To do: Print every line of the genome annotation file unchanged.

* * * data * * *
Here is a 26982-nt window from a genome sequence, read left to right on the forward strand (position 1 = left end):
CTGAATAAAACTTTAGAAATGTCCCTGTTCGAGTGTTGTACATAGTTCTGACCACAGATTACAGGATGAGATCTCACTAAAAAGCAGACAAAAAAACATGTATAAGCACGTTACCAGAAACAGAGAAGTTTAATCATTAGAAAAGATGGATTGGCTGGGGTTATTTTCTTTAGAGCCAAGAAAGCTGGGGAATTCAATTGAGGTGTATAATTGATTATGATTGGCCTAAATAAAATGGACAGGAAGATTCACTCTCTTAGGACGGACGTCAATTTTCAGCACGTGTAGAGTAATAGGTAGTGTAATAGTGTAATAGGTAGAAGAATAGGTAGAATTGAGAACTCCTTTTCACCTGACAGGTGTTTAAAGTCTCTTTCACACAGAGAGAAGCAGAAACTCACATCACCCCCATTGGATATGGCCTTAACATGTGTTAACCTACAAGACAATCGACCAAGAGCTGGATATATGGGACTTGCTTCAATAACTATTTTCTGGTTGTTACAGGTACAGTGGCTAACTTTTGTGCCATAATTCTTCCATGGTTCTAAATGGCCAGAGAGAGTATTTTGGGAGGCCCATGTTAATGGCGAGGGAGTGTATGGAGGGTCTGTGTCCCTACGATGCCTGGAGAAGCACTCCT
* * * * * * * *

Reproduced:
Here is a 26982-nt window from a genome sequence, read left to right on the forward strand (position 1 = left end):
CTGAATAAAACTTTAGAAATGTCCCTGTTCGAGTGTTGTACATAGTTCTGACCACAGATTACAGGATGAGATCTCACTAAAAAGCAGACAAAAAAACATGTATAAGCACGTTACCAGAAACAGAGAAGTTTAATCATTAGAAAAGATGGATTGGCTGGGGTTATTTTCTTTAGAGCCAAGAAAGCTGGGGAATTCAATTGAGGTGTATAATTGATTATGATTGGCCTAAATAAAATGGACAGGAAGATTCACTCTCTTAGGACGGACGTCAATTTTCAGCACGTGTAGAGTAATAGGTAGTGTAATAGTGTAATAGGTAGAAGAATAGGTAGAATTGAGAACTCCTTTTCACCTGACAGGTGTTTAAAGTCTCTTTCACACAGAGAGAAGCAGAAACTCACATCACCCCCATTGGATATGGCCTTAACATGTGTTAACCTACAAGACAATCGACCAAGAGCTGGATATATGGGACTTGCTTCAATAACTATTTTCTGGTTGTTACAGGTACAGTGGCTAACTTTTGTGCCATAATTCTTCCATGGTTCTAAATGGCCAGAGAGAGTATTTTGGGAGGCCCATGTTAATGGCGAGGGAGTGTATGGAGGGTCTGTGTCCCTACGATGCCTGGAGAAGCACTCCT